Friday, March 5, 2010
By Elise Nakhnikian
Like its title character, an unnamed man hired to ghostwrite the memoirs of a retired British prime minister, Roman Polanski’s latest film is a bit of a ghost itself, fading away in front of our eyes.
The ghost writer is another of Ewan McGregor’s quietly angst-ridden antiheroes, a man more used to watching others than to being watched. When he’s tapped to rewrite a bland memoir ghostwritten for retired prime minister Adam Lang, (Pierce Brosnan), it looks like he’s come into some luck at last. “Two hundred and fifty thousand for one month’s work on a manuscript that’s already written!” burbles his agent.
But that elation barely lasts an hour before things go south. People threaten the writer, the prime minister gets testy when questioned, and the bunker-like atmosphere at the PM’s luxe beach house gets so tense that our man starts to wonder about the ghost who wrote the first draft – and lost the job when he washed up dead on the beach.
Soon he’s using all his investigative skills to find out what his predecessor learned about Lang’s past that might have gotten him killed. When the PM is accused of war crimes by a political rival, the writer’s rush to get the book done on a tight deadline turns even more urgent.
Robert Harris, who wrote the book the movie is based on and cowrote the screenplay with Polanski, used Tony Blair as a model for Lang, a charmer who followed the U.S. president into Iraq. The crime he’s accused of is colluding with the CIA to hand over suspected terrorists to be tortured and killed, and the explanation given for why he did so plays into our most cynical – or maybe realistic – notions about the real motives behind the wars that politicians pump up with such flowery speeches. There’s a certain grim satisfaction in that for those of us who never believed the reasons our government gave for occupying Iraq.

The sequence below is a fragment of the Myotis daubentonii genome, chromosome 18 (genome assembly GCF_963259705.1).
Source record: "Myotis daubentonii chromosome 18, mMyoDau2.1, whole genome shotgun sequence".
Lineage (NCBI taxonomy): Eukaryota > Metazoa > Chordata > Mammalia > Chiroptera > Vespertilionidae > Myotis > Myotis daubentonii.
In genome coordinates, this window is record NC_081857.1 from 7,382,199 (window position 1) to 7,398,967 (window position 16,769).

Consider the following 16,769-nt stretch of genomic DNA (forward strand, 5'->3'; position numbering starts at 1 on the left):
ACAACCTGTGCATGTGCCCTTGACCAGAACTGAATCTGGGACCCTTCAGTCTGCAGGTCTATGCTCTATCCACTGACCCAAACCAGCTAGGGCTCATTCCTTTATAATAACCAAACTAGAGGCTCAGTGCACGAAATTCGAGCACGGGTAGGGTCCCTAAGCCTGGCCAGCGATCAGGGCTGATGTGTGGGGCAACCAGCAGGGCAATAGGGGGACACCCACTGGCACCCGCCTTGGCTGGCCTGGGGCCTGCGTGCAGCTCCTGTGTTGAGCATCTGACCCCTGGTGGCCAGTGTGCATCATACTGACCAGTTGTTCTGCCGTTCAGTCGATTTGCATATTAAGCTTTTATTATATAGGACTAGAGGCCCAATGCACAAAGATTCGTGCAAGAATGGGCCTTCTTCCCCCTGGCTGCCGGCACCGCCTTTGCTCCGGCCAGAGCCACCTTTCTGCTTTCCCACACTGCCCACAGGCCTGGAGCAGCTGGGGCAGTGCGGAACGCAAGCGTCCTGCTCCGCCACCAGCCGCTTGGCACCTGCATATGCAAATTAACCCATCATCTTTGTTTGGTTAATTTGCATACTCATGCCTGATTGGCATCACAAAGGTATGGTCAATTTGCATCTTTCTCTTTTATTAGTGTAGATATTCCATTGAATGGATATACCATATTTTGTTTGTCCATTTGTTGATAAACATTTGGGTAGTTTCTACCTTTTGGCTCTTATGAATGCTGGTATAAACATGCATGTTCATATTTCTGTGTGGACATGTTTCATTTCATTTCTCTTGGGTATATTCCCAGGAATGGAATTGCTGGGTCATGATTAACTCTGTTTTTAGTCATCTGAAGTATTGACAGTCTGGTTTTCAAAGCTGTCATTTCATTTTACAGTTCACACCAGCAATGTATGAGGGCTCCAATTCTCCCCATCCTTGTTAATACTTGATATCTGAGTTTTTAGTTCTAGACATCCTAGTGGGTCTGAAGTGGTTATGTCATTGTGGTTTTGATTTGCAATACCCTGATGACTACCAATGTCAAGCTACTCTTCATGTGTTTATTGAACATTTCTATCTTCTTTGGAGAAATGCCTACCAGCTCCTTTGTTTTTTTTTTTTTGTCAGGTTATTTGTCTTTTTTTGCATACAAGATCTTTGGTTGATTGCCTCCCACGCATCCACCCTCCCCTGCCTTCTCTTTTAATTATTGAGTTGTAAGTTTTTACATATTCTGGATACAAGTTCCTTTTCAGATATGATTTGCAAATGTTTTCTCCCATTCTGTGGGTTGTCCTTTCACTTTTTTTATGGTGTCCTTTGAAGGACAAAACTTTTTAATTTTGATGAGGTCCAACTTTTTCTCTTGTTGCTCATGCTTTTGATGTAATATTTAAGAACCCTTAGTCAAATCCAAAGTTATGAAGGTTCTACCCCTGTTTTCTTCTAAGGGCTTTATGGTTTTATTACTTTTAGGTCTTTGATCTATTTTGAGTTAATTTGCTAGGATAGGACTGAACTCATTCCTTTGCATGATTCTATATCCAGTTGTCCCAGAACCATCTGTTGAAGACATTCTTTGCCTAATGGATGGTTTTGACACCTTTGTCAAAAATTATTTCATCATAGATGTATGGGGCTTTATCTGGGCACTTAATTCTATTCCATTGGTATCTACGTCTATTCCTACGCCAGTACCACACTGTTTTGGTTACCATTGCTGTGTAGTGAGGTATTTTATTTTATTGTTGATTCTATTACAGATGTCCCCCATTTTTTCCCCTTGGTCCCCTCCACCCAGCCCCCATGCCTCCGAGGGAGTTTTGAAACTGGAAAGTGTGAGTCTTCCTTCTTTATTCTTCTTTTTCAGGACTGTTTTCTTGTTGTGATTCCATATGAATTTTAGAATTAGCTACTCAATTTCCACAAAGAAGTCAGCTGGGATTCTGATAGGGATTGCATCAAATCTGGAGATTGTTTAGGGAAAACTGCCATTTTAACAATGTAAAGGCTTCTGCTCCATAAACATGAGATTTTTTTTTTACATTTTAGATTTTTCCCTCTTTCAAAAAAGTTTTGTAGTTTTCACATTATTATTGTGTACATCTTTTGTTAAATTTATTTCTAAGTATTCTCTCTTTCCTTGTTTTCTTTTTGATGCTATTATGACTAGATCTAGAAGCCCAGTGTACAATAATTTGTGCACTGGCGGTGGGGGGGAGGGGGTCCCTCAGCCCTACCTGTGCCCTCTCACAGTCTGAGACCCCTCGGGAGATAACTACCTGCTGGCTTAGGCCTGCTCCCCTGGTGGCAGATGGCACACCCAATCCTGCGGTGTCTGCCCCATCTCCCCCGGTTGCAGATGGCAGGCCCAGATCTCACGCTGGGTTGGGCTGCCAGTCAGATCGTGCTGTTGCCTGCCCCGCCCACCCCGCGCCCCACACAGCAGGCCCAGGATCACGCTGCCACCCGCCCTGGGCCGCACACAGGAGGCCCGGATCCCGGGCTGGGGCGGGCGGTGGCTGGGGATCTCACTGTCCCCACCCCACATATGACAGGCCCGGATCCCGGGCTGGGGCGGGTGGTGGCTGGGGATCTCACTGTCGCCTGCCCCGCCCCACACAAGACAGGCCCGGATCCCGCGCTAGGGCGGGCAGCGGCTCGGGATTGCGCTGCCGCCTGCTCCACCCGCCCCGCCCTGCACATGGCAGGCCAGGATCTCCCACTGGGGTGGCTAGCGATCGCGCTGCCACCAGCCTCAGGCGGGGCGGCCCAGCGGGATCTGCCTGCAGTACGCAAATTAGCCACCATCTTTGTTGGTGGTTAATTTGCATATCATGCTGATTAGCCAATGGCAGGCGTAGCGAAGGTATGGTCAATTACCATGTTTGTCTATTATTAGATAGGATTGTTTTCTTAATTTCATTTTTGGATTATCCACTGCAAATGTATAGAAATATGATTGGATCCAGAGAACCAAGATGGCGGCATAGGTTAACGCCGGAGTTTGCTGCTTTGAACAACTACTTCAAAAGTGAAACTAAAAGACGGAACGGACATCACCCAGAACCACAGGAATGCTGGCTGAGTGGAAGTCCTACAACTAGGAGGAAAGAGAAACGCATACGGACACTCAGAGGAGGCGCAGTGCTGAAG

In the Loop, another fictional exploration of what got Britain into Iraq, took that ball and ran it into the end zone, but Ghost Writer runs out of juice.
Alexandre Desplat’s scratchy-sounding, agitated score has to do too much of the work of creating a sense of dread, infusing color into several scenes where not much else is happening. The dense sense of suspense and mystery established early on just fades away, turning into a wispy series of chase scenes and talky confrontations. Even the big reveal at the end has been hinted at so broadly in advance that it – or anyhow its method of discovery – feels anticlimactic.
There are a few nice riffs on American culture and politics, like the writer’s painfully quaint hotel, with its self-consciously costumed desk clerk, or the sanctimonious ad he finds on the Internet for a Halliburton-like global conglomerate. I felt Polanski’s hand there, but not in enough other places.
The main exception is the lead character’s sense of claustrophobic entrapment, something most of Polanski’s protagonists share – presumably with him as well as each other. (For those who don’t know, Polanski grew up in the Warsaw ghetto in WWII, and his mother was killed in the Holocaust. He has also done time under the bell jar of fame, first after his second wife, Sharon Tate, was murdered by the Manson family and then again after his own arrest on charges of sexual assault and subsequent trial. He was arrested again on that charge last year, decades after fleeing the U.S. in mid-trial, and he edited the film while under house arrest.)
The writer’s growing sense of isolation and nerve-shot vulnerability is the most vivid thing in the movie. Inside Lang’s luxurious prison of a house, too many people with too many agendas keep bumping up against each other, galvanized every so often by one of the ceaseless news reports on the charges against the ex-pol. There’s no relief outside either. The relentless rain paints the streets the same gray as the concrete walls of Lang’s home, and the island’s thick foliage turns roads into tunnels.
It’s all very artfully done – even a mediocre Polanski movie has a lot going for it. But in the end, Ghost Writer’s whole world feels like Lang’s house: handsome but cold, and a bit underfurnished.